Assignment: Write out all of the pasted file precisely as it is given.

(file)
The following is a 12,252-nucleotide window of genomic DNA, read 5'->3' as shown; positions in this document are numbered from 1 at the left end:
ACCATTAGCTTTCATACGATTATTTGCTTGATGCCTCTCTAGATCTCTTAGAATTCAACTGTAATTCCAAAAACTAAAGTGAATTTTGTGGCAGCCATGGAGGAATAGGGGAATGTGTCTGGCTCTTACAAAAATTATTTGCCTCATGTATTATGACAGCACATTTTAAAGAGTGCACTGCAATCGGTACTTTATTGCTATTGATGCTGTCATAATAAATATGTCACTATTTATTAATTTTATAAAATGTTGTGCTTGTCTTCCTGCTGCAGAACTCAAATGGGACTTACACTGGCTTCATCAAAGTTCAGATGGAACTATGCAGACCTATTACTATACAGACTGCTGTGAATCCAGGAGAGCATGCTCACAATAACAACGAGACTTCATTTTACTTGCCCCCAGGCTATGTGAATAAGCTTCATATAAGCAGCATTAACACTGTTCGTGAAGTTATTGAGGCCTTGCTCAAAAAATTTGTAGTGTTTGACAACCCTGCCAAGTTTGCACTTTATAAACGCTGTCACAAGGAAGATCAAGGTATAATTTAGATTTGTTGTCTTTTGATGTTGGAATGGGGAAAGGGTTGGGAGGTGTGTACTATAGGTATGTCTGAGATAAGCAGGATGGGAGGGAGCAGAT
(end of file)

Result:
The following is a 12,252-nucleotide window of genomic DNA, read 5'->3' as shown; positions in this document are numbered from 1 at the left end:
ACCATTAGCTTTCATACGATTATTTGCTTGATGCCTCTCTAGATCTCTTAGAATTCAACTGTAATTCCAAAAACTAAAGTGAATTTTGTGGCAGCCATGGAGGAATAGGGGAATGTGTCTGGCTCTTACAAAAATTATTTGCCTCATGTATTATGACAGCACATTTTAAAGAGTGCACTGCAATCGGTACTTTATTGCTATTGATGCTGTCATAATAAATATGTCACTATTTATTAATTTTATAAAATGTTGTGCTTGTCTTCCTGCTGCAGAACTCAAATGGGACTTACACTGGCTTCATCAAAGTTCAGATGGAACTATGCAGACCTATTACTATACAGACTGCTGTGAATCCAGGAGAGCATGCTCACAATAACAACGAGACTTCATTTTACTTGCCCCCAGGCTATGTGAATAAGCTTCATATAAGCAGCATTAACACTGTTCGTGAAGTTATTGAGGCCTTGCTCAAAAAATTTGTAGTGTTTGACAACCCTGCCAAGTTTGCACTTTATAAACGCTGTCACAAGGAAGATCAAGGTATAATTTAGATTTGTTGTCTTTTGATGTTGGAATGGGGAAAGGGTTGGGAGGTGTGTACTATAGGTATGTCTGAGATAAGCAGGATGGGAGGGAGCAGAT